The Following Tips are Offered by:
Ron Crandall of Ron's
Tip Replacement, where, when, why, and how!
If you have a groove in your rod tip, the ceramic ring has popped out and is nowhere to be found, or you shut the car door on it again and have broken the tip and part of the rod off, read on. While your first thought may be to throw a tantrum and use all those extra words that your mother said were not nice, here's what you can do constructively to save the day.
Two things that must first be determined are, is the rod blank solid or hollow, and what type of adhesive was used to adhere the tip to the rod.
You have two choices:
Solid blanks can't be heated because the amount of heat needed to soften the glue to remove the tip will also probably melt the blank. Heating will work on hollow blanks if the tip is held on with the older style heat sensitive glues. It won't take much heat to remove the tip, but if it was put on with epoxy you must use caution because, again, the heat required to soften epoxy is very close to the the melt down point of most blanks.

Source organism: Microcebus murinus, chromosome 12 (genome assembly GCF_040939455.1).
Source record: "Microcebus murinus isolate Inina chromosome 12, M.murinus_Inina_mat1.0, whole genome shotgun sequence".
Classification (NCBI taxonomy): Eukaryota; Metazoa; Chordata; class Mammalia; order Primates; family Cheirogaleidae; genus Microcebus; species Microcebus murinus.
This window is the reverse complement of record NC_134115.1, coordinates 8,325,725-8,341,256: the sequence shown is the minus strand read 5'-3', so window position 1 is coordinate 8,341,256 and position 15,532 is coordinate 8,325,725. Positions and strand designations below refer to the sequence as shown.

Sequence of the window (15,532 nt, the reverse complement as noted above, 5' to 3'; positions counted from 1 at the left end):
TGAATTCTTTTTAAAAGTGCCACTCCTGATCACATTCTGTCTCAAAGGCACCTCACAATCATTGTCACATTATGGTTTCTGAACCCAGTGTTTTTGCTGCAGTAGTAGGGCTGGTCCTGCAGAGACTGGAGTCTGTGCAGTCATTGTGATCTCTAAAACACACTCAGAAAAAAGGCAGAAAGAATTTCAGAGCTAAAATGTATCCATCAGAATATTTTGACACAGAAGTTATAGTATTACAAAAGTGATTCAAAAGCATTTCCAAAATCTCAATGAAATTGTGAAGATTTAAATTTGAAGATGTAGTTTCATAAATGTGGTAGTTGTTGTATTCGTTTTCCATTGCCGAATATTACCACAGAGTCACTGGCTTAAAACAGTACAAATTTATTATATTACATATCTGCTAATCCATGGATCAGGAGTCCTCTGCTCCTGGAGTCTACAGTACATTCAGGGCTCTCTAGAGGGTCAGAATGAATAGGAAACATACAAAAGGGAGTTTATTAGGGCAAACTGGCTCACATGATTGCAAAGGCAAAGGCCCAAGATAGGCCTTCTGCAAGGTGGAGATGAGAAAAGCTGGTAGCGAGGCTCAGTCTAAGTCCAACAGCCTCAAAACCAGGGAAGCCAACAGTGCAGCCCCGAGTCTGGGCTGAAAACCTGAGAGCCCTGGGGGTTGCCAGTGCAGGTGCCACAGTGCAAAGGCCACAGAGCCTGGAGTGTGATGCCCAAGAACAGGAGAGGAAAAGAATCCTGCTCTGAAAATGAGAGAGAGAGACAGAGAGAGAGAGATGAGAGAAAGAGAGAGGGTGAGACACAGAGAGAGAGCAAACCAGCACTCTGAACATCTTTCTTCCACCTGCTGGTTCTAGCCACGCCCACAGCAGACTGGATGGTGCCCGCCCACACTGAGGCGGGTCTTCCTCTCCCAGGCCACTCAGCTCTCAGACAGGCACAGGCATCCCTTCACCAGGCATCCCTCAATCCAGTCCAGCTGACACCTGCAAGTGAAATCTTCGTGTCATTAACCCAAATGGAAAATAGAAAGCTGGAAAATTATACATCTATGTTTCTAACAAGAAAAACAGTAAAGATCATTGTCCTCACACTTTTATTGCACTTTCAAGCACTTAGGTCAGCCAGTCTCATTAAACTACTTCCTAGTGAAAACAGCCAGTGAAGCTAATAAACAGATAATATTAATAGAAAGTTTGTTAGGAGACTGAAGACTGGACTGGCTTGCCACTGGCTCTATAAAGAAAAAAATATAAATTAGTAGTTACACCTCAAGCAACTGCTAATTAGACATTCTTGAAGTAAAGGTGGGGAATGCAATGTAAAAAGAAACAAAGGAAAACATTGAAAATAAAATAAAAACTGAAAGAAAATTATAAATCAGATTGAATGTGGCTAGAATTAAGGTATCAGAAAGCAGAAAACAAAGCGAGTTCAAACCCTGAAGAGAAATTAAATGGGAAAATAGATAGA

On a hollow blank, hold a candle beneath the tip and rotate the rod and tip. If the glue is of the heat sensitive type it will soften in just a few seconds. Pull the tip at the same time as heating it and it will pop off. If it doesn't pop off quickly, you have epoxy and its time for a very delicate use of a propane torch or a run to your local rod repair shop to have them do it.
To cut the tip off of solid blanks, or hollow blanks that have epoxy holding the tip on, use the carbide wheel in a Dremel tool. Cut lengthwise slits in the tip. After two or three slits, you should be able to peel off the tip, (like a banana) without hurting the blank.
To replace the tip, take your rod or tip section to the shop where you will be purchasing the new tip. This is important. You want a new tip that slides on easily without a lot of looseness. Install the new tip using Devcon 5 Minute Epoxy. Be sure the tip is properly aligned with the rest of the guides. Epoxy holds the tip firmly in the proper position, and although tougher, allows removal the next time it is damaged.
If you have succeeded not only in smashing the tip, but breaking the rod tip off, all is still not lost. Toss the broken part. The tip is usually, too small in diameter to fit the rod now. Cut the new tip end squarely, and fit a new tip to your new end. In some cases, depending on how much has been broken off, the first guide may have to be removed and repositioned. While you are probably capable of doing this, the cost of the materials needed to do this, will usually exceed the cost of having it done.